South Korea men’s football head coach Paulo Bento said Monday he will look past players’ birth certificates and only focus on their abilities on the field when putting together his lineups going forward.
Bento opened camp at the National Football Center (NFC) in Paju, north of Seoul, ahead of South Korea’s friendly matches against Bolivia on Friday and Colombia on March 26. The 27-man roster includes a pair of teenagers in midfield, 18-year-old Lee Kang-in and 19-year-old Kim Jung-min, plus 22-year-old international rookie Paik Seung-ho.
These players are expected to be the building blocks for the future, but Bento said the future could be now if they play their way into the lineup.
“The players’ ability is more important than their age,” Bento said at a press conference, when asked if he’d give these youngsters an opportunity to play this time. “As long as they’re capable, I won’t care about their age.”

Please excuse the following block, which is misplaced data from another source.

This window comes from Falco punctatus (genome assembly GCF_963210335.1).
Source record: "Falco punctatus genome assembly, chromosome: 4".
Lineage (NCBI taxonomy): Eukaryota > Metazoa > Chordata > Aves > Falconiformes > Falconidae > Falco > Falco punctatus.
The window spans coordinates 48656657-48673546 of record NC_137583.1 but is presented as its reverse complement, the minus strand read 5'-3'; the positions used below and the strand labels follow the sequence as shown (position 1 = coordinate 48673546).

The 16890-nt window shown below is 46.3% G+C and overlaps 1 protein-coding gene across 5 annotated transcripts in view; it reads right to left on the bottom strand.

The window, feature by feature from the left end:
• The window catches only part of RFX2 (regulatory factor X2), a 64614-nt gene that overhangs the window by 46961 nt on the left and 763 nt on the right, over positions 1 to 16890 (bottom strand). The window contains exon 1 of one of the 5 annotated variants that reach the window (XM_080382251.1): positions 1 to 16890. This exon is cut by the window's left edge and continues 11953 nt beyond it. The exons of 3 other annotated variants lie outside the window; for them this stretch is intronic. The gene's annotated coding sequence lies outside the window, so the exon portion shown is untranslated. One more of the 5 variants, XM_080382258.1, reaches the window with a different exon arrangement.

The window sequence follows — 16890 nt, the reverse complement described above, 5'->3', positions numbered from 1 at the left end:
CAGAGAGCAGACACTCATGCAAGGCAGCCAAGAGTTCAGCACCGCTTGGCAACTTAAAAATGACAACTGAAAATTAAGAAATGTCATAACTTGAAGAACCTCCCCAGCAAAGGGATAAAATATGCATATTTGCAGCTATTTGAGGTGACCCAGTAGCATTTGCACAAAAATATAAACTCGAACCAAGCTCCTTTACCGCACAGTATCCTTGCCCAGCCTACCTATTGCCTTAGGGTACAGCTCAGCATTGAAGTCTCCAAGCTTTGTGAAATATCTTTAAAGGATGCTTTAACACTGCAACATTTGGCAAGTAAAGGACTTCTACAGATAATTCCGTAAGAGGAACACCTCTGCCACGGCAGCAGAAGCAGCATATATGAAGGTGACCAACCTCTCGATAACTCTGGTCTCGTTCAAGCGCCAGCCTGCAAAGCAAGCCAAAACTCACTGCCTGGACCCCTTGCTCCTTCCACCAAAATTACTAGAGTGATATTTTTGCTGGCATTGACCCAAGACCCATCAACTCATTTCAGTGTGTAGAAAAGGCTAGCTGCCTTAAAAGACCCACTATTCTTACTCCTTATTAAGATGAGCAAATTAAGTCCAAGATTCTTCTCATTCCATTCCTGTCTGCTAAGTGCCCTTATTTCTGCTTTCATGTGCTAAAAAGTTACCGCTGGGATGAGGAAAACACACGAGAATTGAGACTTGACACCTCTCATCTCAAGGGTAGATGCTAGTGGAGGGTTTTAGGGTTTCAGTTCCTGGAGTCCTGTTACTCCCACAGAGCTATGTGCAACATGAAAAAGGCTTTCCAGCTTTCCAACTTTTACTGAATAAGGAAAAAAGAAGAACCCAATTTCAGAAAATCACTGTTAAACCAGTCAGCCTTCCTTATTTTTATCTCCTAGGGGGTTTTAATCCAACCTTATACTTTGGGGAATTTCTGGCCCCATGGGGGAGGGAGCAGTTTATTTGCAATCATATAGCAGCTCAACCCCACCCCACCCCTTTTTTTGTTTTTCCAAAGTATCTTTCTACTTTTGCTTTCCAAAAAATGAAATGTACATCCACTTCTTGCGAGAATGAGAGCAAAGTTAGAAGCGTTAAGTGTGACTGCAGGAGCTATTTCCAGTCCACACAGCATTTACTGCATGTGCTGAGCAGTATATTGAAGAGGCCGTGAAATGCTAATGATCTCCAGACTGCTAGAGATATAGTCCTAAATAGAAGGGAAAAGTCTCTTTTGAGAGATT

The arrival of these young faces comes after international retirements of Ki Sung-yueng and Koo Ja-cheol, two former captains who last played for South Korea at the Asian Football Confederation (AFC) Asian Cup in January.
“With the national team, you have to pick great players for every position, and you also have to think about the team’s future,” Bento said. “I have to try to figure out just when to throw our talented young players into the fire.”
Bento said he met with Lee during his scouting trip to Europe in February. Without disclosing exactly what was said between them, Bento said the teenager “seemed quite determined to make an impact with the national team.”
“I have a clear idea of what his strengths are,” Bento said. “He’s a skilled player. I’ll make a decision on when to play him in these friendly matches after watching him train here.”
Bento has often used a 4-2-3-1 formation, but he hinted that he could make some tweaks and go with a 4-3-3 or a 3-4-2-1 setting.
“We must address the fact that we haven’t been scoring goals despite creating a lot of opportunities,” said Bento, whose team netted just six goals in five matches at the Asian Cup. “We have to finish better on offense. But overall, the players have a good understanding of our style of play.”
The upcoming matches are South Korea’s first contests since the end of the Asian Cup.
“Though we didn’t live up to our fans’ expectations at the Asian Cup, the quality of our play and the players’ execution haven’t been all that bad,” the coach said. “We’ll test new players and see how they respond to different situations.”